Women's Equestrian

SMU Equestrian Adds Western Team

Go smu! Head Coach Haley Schoolfield
Go smu!
Head Coach Haley Schoolfield
Go smu!

Jan. 11, 2013

DALLAS (SMU) - After establishing itself as a national contender with its English-only team, SMU Equestrian will make a jump in 2013-14 when the program will add a Western team.

SMU has sponsored equestrian since 2004 and has shown steady improvement over the last eight years, rating as the No. 5 seed in the 2012 National Collegiate Equestrian Championship. Though SMU has been eligible for an English championship, without a Western team, SMU was not able to compete for the overall NCEA title. This will change next fall, though, when the Mustangs add the new discipline.

Head coach Haley Schoolfield said, "SMU is excited to be adding a Western team for fall 2013. We are actively recruiting horsemanship and reining riders, horses, and tack and look forward to an exciting future."

The Western discipline is comprised of horsemanship and reining. In Horsemanship, a rider is judged on her ability to control the horse while maintaining the correct riding position on a predetermined pattern that consists of 7-9 maneuvers plus a collective mark. The ideal Horsemanship Pattern is extremely precise with the rider and horse working in complete unison, executing each maneuver with subtle aids and cues while exhibiting poise and confidence, and maintaining a balanced, functional and fundamentally correct body position. Reining is designed to show the athletic ability of a ranch-type horse in the confines of a show arena. Contestants are required to run one of ten approved patterns, divided into seven or eight maneuvers, including small slow circles, large fast circles, flying lead changes, 360 degree spins done in place, and the exciting sliding stops that are the hall mark of the reining horse.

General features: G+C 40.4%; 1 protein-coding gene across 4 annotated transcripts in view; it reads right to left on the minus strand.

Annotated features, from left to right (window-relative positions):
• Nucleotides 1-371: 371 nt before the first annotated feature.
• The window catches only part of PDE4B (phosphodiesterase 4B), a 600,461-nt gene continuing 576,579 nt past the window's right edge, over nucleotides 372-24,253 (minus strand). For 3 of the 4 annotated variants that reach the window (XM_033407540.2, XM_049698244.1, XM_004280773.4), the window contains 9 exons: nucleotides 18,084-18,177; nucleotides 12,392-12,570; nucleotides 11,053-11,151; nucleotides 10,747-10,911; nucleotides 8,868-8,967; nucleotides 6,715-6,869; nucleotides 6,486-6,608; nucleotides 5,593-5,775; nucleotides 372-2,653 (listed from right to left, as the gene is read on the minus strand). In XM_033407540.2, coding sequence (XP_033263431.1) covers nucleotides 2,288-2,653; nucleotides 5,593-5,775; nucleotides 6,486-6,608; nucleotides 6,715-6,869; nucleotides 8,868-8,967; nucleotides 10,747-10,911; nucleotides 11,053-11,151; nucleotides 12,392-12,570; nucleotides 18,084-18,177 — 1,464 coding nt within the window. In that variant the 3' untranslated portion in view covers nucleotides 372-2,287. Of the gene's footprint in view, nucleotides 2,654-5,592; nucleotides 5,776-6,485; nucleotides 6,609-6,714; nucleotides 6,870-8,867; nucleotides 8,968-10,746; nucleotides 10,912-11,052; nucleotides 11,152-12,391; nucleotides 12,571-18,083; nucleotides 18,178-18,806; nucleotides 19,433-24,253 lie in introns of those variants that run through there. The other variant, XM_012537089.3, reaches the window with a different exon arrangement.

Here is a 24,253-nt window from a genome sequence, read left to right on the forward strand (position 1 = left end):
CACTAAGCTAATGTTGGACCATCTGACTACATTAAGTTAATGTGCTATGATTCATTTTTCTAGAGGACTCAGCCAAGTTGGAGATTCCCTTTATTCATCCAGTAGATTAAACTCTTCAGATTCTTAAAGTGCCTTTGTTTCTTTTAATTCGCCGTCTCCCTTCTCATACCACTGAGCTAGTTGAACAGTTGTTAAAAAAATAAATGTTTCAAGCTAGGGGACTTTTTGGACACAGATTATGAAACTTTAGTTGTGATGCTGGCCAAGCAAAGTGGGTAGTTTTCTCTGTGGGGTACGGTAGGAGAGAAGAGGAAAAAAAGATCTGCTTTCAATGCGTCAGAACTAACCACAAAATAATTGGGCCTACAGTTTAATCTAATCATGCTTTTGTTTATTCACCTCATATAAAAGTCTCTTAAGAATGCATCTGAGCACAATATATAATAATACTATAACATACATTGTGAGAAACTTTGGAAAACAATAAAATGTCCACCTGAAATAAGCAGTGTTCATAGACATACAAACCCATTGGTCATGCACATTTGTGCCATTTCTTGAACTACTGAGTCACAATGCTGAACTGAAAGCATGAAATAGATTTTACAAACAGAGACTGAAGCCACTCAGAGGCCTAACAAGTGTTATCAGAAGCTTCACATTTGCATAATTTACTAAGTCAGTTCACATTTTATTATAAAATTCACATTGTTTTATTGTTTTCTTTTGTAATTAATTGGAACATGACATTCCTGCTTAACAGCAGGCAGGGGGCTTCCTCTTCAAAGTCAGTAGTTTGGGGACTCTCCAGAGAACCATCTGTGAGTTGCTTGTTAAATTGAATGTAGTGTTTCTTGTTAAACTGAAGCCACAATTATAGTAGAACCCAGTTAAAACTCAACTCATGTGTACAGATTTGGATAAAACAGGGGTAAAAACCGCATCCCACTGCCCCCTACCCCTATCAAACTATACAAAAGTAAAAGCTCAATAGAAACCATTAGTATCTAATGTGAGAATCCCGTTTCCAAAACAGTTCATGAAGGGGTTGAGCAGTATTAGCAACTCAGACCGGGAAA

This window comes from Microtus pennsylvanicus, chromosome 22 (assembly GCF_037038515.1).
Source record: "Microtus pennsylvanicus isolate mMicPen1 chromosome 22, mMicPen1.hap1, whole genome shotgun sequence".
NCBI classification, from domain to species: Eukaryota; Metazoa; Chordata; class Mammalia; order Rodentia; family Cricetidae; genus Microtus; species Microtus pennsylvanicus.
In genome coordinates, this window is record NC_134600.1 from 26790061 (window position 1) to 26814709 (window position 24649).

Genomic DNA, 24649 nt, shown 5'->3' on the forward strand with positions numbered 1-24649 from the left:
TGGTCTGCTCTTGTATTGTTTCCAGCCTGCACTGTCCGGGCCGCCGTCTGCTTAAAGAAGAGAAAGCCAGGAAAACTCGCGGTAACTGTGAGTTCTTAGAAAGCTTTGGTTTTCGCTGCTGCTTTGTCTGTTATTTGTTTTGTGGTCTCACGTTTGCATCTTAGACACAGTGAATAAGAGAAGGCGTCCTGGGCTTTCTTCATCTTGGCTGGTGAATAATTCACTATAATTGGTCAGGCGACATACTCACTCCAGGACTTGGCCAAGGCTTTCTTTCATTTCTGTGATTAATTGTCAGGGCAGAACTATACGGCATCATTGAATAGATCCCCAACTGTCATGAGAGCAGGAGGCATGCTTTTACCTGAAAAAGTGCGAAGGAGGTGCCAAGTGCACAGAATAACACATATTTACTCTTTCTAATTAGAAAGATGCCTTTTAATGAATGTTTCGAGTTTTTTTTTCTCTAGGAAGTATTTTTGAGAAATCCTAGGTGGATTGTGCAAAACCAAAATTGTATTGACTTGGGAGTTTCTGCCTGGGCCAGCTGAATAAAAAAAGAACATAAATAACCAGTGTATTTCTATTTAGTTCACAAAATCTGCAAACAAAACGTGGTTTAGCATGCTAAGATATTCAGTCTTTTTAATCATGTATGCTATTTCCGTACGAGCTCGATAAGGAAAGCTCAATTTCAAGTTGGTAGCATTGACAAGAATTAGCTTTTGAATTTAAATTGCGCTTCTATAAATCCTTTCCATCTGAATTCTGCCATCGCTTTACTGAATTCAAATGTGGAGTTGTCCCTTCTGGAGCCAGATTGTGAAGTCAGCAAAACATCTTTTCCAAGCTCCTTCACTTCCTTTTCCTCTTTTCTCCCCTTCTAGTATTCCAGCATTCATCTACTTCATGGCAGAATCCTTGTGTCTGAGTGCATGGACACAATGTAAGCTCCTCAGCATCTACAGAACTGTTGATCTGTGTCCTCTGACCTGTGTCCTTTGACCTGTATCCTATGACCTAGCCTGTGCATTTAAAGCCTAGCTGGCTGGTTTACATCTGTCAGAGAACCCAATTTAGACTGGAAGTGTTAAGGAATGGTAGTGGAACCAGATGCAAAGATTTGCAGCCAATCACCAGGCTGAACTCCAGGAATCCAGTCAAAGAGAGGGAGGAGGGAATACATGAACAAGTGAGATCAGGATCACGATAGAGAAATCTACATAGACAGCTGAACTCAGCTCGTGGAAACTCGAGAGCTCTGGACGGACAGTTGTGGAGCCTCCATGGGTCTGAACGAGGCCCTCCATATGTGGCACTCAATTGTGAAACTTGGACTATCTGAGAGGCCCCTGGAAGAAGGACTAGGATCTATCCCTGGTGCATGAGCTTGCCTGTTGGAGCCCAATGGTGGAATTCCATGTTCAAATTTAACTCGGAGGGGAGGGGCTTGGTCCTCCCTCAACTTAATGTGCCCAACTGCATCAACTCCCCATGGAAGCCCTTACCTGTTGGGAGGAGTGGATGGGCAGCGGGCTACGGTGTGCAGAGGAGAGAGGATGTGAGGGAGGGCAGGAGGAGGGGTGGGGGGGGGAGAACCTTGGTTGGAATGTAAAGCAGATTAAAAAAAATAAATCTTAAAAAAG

English riding involves many disciplines including Equitation on the Flat and Equitation over Fences. A hunter seat rider is judged on her ability to control the horse while maintaining the correct riding position. A rider is judged on her body position, use of aids, precision and accuracy of maneuvers, ability to work in harmony with the horse, leg strength and style. A rider will perform a pattern which consists of nine maneuvers within a rectangular-shaped, lettered arena. In hunter seat equitation over fences, a rider jumps a predetermined course, consisting of eight to ten jumps at a height of 3'-3'6". Judges are looking at the rider's position and effectiveness while maintaining consistency of pace and accuracy.



SMU's English team will begin its 2013 Spring season on Feb. 8 at the WEF Invitational in Wellington, Fla.
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